For years, I was given the wrong diagnoses and medications that ultimately just heightened my bipolar symptoms. I struggled to imagine myself with a long and happy future because my intrusive thoughts would repeatedly tell me that I didn’t deserve anything good and that the world was better off without me. I used to tell myself that this is the life chosen for me — a carousel of major highs and major lows with no way of changing or managing them. I said to myself that this was life’s plan for me — I had to stay trapped in the labyrinth of my mind until I couldn’t take it anymore and finally somehow find a way out.

The guilt I feel from the magnitude of shock and concern for my loved ones is still something I am working through. The silver lining of everything is that I was given a second chance at life. Self-forgiveness is the main goal today; as I say, “Jennifer, you weren’t yourself; your mind was sick and confused” because the people or things I cherish most no longer seemed to be enough to live for. Thankfully, as I rediscovered myself, they are the same reasons I look forward to waking up each morning. I found my purpose in life again.

I didn’t choose to have bipolar, but I can choose how to live with it. Before my diagnosis, I never thought I should live my life thinking long-term because I always assumed I wouldn’t make it long enough to care. Bipolar disorder can never be cured, but it can be managed. It’s about acknowledging that it won’t go away but finding a way to befriend it.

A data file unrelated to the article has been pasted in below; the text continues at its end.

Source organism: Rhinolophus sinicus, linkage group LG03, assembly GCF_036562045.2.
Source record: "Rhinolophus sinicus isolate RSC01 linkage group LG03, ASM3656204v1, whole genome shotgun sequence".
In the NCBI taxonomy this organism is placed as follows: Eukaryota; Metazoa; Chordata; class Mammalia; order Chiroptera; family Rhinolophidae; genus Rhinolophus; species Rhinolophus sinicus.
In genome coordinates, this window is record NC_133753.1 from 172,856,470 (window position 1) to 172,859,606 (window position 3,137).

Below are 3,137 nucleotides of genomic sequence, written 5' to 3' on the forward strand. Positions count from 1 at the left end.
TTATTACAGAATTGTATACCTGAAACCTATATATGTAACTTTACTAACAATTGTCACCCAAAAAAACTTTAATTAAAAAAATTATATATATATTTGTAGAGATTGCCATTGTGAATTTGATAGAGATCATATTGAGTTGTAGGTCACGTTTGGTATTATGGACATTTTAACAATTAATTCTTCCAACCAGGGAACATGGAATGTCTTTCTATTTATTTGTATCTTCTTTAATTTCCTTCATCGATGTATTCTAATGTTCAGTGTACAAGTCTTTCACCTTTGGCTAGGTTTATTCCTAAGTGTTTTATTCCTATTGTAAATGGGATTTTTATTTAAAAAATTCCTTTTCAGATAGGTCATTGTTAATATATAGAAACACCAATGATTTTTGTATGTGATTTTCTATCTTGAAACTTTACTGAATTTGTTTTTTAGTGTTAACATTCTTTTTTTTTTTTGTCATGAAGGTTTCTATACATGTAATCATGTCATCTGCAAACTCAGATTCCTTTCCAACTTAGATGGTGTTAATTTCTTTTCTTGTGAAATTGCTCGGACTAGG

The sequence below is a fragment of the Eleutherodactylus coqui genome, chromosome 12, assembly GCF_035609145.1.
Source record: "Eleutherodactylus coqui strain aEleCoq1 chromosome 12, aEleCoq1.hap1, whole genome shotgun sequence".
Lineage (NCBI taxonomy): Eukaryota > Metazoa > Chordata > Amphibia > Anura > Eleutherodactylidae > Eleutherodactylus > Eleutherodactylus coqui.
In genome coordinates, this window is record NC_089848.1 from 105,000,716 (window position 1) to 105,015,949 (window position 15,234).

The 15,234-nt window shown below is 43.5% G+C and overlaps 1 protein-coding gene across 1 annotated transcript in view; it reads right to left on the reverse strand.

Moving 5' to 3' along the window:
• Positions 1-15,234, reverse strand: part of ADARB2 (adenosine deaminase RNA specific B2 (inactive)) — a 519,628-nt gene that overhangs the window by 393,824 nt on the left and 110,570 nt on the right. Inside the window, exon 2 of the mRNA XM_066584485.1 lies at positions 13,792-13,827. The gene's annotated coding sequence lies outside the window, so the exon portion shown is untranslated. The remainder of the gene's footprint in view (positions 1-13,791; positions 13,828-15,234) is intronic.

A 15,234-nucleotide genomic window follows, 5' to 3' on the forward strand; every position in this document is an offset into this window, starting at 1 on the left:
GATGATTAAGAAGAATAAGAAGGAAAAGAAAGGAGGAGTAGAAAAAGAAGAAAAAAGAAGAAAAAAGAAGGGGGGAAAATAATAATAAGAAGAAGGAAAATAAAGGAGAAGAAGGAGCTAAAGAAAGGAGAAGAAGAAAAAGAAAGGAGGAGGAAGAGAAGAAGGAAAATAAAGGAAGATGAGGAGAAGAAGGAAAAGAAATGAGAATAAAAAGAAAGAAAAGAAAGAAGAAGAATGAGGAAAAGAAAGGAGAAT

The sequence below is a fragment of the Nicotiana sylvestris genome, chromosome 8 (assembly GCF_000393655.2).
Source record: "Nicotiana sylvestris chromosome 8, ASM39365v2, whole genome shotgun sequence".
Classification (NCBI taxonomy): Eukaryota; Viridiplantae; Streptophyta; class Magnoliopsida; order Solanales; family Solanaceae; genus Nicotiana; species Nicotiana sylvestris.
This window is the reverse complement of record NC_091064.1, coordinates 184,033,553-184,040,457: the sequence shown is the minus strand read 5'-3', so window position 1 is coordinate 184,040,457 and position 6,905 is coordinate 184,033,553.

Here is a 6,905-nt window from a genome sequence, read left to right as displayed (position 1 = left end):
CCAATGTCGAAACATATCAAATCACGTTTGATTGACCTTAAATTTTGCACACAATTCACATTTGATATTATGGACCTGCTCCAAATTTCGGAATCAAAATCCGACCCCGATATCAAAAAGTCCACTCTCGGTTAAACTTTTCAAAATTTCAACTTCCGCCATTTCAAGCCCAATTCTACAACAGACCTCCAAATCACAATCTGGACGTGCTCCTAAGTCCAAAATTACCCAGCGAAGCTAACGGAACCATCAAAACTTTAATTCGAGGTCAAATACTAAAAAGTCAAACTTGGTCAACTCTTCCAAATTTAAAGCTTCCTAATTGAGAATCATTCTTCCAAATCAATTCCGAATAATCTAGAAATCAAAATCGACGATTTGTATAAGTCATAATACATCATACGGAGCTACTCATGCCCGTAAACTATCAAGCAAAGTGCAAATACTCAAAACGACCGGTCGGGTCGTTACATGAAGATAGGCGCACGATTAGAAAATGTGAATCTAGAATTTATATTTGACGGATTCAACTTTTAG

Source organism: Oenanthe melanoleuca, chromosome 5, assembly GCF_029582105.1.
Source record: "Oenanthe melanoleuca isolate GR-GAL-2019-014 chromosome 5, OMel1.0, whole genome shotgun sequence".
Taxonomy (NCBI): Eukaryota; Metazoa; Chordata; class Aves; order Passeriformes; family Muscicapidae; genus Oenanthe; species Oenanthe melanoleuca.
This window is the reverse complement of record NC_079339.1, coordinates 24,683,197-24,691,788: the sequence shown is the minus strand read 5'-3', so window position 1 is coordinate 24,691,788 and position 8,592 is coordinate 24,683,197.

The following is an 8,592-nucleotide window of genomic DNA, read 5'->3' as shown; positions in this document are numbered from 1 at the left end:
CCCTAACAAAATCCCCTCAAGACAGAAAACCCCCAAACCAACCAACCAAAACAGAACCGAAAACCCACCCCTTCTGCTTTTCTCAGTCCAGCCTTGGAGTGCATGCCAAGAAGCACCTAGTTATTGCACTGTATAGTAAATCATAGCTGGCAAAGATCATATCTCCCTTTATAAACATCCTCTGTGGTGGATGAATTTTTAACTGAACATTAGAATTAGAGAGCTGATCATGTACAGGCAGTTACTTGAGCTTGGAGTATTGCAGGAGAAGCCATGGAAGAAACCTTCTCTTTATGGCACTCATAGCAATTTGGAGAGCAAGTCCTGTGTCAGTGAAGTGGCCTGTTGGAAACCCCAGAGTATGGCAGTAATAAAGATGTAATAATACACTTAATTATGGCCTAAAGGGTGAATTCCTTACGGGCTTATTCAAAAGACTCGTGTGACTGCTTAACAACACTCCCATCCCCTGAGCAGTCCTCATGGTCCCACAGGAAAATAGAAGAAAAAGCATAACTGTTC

With the right treatment and medication, I have gained the tools and knowledge to be able to navigate the complexity of my inner world; it saved my future, and it saved my life. I wouldn’t change anything I have gone through because it made me the woman I am today, and I think she is pretty great. In some aspects of my life the recovery is ongoing, but overall, today, I am healthier, I am happier, and I am the best I’ve ever been. I am learning to make peace with my past and my mistakes rather than make peace with trying to end my life because of them. I am grateful for the people around me, both personal and professional, who never gave up on me despite not making it easy for them sometimes. I am grateful to have infinite moments and memories to look forward to. I am grateful to be alive.

There is hope. There is light. There is a world that needs you. Don’t ever forget that.

Originally published: April 10, 2024